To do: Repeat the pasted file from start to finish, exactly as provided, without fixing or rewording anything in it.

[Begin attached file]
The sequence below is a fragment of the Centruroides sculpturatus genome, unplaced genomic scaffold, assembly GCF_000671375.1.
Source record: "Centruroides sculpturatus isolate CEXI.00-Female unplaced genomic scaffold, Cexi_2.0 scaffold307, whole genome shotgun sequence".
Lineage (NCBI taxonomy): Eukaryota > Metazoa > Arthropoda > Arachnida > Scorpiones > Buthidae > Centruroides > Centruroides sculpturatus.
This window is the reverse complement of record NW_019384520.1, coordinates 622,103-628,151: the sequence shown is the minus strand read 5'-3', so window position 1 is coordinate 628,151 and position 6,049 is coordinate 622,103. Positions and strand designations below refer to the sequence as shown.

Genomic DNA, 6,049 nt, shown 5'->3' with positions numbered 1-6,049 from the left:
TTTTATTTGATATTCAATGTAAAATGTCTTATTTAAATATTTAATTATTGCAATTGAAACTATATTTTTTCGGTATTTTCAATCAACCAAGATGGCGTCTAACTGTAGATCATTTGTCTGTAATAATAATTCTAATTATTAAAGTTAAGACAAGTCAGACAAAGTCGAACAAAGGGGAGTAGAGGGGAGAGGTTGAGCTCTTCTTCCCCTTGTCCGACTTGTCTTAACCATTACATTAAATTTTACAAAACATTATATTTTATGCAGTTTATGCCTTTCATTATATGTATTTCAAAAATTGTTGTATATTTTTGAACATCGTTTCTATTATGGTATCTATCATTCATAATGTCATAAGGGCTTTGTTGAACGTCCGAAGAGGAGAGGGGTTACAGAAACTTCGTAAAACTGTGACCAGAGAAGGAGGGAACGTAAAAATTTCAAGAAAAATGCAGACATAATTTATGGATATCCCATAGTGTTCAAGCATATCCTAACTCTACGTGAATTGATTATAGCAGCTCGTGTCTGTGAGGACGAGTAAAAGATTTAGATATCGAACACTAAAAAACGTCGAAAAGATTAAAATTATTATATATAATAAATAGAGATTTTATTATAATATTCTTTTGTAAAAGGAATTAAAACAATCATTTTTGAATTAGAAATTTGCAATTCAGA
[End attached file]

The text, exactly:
The sequence below is a fragment of the Centruroides sculpturatus genome, unplaced genomic scaffold, assembly GCF_000671375.1.
Source record: "Centruroides sculpturatus isolate CEXI.00-Female unplaced genomic scaffold, Cexi_2.0 scaffold307, whole genome shotgun sequence".
Lineage (NCBI taxonomy): Eukaryota > Metazoa > Arthropoda > Arachnida > Scorpiones > Buthidae > Centruroides > Centruroides sculpturatus.
This window is the reverse complement of record NW_019384520.1, coordinates 622,103-628,151: the sequence shown is the minus strand read 5'-3', so window position 1 is coordinate 628,151 and position 6,049 is coordinate 622,103. Positions and strand designations below refer to the sequence as shown.

Genomic DNA, 6,049 nt, shown 5'->3' with positions numbered 1-6,049 from the left:
TTTTATTTGATATTCAATGTAAAATGTCTTATTTAAATATTTAATTATTGCAATTGAAACTATATTTTTTCGGTATTTTCAATCAACCAAGATGGCGTCTAACTGTAGATCATTTGTCTGTAATAATAATTCTAATTATTAAAGTTAAGACAAGTCAGACAAAGTCGAACAAAGGGGAGTAGAGGGGAGAGGTTGAGCTCTTCTTCCCCTTGTCCGACTTGTCTTAACCATTACATTAAATTTTACAAAACATTATATTTTATGCAGTTTATGCCTTTCATTATATGTATTTCAAAAATTGTTGTATATTTTTGAACATCGTTTCTATTATGGTATCTATCATTCATAATGTCATAAGGGCTTTGTTGAACGTCCGAAGAGGAGAGGGGTTACAGAAACTTCGTAAAACTGTGACCAGAGAAGGAGGGAACGTAAAAATTTCAAGAAAAATGCAGACATAATTTATGGATATCCCATAGTGTTCAAGCATATCCTAACTCTACGTGAATTGATTATAGCAGCTCGTGTCTGTGAGGACGAGTAAAAGATTTAGATATCGAACACTAAAAAACGTCGAAAAGATTAAAATTATTATATATAATAAATAGAGATTTTATTATAATATTCTTTTGTAAAAGGAATTAAAACAATCATTTTTGAATTAGAAATTTGCAATTCAGA